Perhaps the most important thing that the Board should do is to take prompt action.  The time frame within which the Board should act as dictated, of course, by the type of maintenance or repair that is needed.  Routine maintenance associated with the appearance of the condominium is less urgent than addressing potential safety concerns or conditions that may lead to damage to the common elements or a co-owner’s unit.  For example, sidewalks that are heaving and creating a tripping hazard require quicker action than scheduling the repainting of signs or buildings.  For those repairs needed to correct safety hazards or to avoid damage to the common elements or units, prompt action should be taken by the Board, and any concern regarding the availability or expenditure of funds should not be allowed to pose a serious impediment to moving forward with corrective measures.  If the Board has truly been attentive to its duties, a reserve fund should be available for any major repairs.  The Board has a statutory duty to ensure that adequate reserves are set aside for major repairs and replacement of common elements.  It is a breach of the Board’s fiduciary duty to fail to establish reserves.  If such reserves are not set aside, a court will probably not listen very favorably to an association that claims that it did not have the money to make a repair, where the failure to respond resulted in an injury to a co-owner or damage to a co-owner’s unit. 

How soon should a Board take action to make a repair?  At least one court has held that a condominium association must perform a repair within a “reasonable time”.  What constitutes a “reasonable time”, the court stated, is a question of fact that depends on the circumstances.  In Lemon v. Golf Terrace Owners Association, the Supreme Court of Alabama found that the association did act within a reasonable time when it took over three years for a re-roofing project to progress from the planning stage to actual construction.  The resident in that case had a serious roof leak in his unit and sued the association for failure to fix it within a reasonable time.  The roofs in the project were over sixteen years old, were defectively designed and not subject to a permanent repair.  More and more roofs began to deteriorate and leak.  The Board appointed a committee to develop a plan to deal with the roof problem and an architect was hired to prepare a design.  The Board was constrained in its actions, the court noted, because it then was required by the Condominium Documents to submit the new design for a vote by the co-owners.  Once the approval was obtained, the Board then had to secure four bids from roofing contractors, one of which then had to again be submitted for co-owner approval.  The court expressly acknowledged that “[t]he delay in the construction appears to have resulted from the fact that the Association had to follow the corporate procedure set out in the [Condominium Documents] for making extensive structural alterations to the roofs… The record affirmatively shows that the Association took [the co-owner’s] problem seriously.”  The court then went on to document extensive efforts undertaken by the Association to try to stop the leaks in the co-owner’s unit while awaiting construction of the new roof.  Thus, it appears that if a Board diligently pursues any procedures mandated by the Condominium Documents before a repair project can be undertaken, an argument can be made that the Board should not be held responsible for the delay in actually effectuating a repair.  If there are no constraints on the Board’s ability to make an immediate action, however, the Board should not unduly hesitate to begin the repair.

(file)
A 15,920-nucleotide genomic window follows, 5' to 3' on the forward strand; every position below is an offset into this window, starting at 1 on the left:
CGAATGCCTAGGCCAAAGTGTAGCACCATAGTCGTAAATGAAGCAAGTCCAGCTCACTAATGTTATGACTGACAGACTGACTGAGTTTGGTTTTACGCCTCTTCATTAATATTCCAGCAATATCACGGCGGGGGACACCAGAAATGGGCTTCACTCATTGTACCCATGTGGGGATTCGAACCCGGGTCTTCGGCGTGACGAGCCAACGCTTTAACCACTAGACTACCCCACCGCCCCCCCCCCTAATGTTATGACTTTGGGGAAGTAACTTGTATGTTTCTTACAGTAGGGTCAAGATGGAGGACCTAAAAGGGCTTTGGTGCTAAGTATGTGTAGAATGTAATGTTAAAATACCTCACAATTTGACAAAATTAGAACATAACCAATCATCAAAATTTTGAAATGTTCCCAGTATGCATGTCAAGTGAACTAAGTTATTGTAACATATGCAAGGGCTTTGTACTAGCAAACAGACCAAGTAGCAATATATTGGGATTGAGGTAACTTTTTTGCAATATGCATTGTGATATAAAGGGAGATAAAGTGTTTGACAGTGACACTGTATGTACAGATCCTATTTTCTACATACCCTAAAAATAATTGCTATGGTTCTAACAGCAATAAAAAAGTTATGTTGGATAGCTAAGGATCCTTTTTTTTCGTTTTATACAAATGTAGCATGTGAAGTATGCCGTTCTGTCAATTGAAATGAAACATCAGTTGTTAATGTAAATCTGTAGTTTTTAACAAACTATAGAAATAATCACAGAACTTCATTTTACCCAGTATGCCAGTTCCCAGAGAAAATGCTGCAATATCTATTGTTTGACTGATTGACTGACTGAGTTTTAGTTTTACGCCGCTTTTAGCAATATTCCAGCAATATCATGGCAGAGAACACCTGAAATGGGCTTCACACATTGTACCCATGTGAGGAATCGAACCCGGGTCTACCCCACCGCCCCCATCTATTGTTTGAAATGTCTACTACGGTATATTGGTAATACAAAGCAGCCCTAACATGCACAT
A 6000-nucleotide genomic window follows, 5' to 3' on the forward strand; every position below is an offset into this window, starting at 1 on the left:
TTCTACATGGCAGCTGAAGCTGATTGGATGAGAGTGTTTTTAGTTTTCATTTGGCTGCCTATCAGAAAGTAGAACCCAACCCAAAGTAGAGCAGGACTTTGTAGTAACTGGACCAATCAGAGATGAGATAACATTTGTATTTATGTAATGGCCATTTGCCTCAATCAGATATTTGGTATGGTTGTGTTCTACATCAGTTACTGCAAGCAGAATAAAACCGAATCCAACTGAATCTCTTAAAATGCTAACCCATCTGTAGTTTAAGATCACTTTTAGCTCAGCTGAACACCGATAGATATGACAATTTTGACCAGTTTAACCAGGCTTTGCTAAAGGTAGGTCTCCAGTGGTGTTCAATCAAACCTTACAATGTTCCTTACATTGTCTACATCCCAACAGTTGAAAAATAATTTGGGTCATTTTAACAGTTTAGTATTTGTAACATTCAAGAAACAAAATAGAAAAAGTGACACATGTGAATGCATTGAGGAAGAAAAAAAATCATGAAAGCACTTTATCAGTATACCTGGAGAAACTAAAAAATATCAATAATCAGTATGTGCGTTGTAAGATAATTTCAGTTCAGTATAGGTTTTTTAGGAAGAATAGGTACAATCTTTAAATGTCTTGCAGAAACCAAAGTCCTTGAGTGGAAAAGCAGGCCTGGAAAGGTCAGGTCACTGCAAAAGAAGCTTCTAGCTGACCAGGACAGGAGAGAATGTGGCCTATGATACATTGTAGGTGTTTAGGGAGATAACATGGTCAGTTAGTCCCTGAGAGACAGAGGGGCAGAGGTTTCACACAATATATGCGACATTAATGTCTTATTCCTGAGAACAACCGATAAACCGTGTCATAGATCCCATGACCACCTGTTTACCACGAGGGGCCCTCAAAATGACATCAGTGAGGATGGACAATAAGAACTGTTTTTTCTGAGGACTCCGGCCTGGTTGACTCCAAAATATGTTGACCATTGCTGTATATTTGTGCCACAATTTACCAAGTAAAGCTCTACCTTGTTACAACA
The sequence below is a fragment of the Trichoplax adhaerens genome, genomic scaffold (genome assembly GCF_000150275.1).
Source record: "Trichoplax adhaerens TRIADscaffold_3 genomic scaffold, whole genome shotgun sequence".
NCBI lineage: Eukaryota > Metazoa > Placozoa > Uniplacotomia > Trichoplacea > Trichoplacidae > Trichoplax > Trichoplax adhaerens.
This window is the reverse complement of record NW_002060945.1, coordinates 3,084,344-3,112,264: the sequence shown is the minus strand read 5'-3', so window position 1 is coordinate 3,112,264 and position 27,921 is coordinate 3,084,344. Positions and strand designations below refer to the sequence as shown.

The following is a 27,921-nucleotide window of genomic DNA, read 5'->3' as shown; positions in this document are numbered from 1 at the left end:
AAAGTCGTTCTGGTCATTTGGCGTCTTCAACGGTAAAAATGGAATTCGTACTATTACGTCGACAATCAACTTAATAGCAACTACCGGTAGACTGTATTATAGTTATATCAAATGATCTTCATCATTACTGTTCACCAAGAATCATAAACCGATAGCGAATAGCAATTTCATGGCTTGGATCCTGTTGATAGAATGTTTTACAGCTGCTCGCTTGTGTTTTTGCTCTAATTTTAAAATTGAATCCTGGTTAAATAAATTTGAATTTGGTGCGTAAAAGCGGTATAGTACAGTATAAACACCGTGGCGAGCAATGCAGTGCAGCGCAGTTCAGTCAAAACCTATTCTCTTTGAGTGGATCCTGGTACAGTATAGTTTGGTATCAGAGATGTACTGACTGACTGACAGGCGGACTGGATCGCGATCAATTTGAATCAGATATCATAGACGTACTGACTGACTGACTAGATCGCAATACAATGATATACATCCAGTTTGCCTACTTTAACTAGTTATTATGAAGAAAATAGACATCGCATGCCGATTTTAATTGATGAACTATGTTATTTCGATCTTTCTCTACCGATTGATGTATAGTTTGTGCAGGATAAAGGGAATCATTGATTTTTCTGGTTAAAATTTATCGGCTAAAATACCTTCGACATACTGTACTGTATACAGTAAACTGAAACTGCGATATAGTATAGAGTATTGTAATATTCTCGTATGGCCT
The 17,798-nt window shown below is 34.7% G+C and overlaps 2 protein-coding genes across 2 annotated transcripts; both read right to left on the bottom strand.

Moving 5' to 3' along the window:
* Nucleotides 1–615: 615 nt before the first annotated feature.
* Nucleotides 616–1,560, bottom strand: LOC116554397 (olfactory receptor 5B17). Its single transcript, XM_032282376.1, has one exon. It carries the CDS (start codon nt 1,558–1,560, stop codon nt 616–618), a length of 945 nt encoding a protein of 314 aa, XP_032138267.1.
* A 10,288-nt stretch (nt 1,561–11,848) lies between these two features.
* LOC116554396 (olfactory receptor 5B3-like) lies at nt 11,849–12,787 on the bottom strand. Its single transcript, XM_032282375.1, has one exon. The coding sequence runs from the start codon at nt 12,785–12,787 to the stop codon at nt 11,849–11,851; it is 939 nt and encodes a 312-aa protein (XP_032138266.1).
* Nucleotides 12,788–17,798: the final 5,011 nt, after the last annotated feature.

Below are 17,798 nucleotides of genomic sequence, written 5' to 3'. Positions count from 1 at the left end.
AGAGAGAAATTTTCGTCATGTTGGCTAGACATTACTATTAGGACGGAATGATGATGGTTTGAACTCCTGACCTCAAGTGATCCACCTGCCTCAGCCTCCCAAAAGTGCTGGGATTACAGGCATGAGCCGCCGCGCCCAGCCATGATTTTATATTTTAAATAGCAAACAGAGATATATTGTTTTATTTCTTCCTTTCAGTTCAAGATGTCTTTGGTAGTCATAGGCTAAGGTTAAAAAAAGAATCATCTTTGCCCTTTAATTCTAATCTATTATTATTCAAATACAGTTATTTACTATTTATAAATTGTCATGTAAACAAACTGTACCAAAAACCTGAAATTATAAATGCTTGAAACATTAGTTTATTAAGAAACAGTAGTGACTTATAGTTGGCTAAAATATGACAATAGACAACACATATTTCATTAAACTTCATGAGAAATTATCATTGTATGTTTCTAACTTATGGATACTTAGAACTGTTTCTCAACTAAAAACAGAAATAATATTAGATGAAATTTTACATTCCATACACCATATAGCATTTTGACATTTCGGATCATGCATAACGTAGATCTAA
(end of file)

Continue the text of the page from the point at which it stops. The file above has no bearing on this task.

If an association acts diligently to address a maintenance and repair issue, and does so in good faith, while being well informed, it will significantly reduce any potential liability for claims that it did not live up to its obligations.